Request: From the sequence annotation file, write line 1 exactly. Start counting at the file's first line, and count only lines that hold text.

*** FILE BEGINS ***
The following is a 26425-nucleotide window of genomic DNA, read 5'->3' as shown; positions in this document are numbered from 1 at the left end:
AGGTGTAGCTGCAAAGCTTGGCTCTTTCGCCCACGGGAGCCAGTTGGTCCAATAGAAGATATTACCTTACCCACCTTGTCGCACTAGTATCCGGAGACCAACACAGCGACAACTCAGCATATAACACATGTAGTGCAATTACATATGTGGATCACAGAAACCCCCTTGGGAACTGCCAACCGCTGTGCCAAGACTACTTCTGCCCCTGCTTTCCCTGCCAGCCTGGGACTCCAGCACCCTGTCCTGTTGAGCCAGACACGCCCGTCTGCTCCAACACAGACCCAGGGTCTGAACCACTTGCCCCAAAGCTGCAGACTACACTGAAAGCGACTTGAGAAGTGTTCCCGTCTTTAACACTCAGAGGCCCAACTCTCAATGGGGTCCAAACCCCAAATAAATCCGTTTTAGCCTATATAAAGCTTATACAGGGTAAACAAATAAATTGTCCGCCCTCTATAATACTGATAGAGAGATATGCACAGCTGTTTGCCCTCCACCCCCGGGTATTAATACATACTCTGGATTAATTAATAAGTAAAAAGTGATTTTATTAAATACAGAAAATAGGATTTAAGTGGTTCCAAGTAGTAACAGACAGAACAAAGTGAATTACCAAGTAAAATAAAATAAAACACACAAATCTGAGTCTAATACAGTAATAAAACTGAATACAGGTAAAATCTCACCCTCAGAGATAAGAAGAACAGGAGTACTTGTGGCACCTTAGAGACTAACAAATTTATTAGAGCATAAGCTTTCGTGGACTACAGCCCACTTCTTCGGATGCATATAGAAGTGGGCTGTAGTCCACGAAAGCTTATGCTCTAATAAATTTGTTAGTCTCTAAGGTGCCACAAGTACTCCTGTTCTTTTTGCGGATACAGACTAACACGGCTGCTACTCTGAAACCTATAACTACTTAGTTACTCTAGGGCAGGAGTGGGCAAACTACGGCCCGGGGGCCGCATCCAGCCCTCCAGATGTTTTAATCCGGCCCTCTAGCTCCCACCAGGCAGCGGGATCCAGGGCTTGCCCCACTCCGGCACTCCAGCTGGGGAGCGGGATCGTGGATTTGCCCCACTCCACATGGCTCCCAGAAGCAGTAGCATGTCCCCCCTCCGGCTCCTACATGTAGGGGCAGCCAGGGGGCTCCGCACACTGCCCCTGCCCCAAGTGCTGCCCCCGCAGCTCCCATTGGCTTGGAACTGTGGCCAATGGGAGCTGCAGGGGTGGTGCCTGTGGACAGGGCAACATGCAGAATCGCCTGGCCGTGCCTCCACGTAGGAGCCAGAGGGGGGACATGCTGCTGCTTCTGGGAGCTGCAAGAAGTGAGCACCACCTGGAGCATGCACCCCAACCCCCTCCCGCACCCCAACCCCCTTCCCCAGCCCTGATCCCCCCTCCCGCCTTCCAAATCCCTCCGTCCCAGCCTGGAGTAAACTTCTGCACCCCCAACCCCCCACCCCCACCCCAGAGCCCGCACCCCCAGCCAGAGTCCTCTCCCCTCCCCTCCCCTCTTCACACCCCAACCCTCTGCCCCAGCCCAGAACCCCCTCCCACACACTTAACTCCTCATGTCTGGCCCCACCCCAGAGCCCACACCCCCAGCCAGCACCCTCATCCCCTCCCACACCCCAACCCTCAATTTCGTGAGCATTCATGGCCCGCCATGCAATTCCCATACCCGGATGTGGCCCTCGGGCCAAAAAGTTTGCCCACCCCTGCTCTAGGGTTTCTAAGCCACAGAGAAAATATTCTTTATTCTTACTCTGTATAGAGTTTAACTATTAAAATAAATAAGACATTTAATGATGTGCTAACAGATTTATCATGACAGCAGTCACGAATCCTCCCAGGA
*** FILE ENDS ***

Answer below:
The following is a 26425-nucleotide window of genomic DNA, read 5'->3' as shown; positions in this document are numbered from 1 at the left end: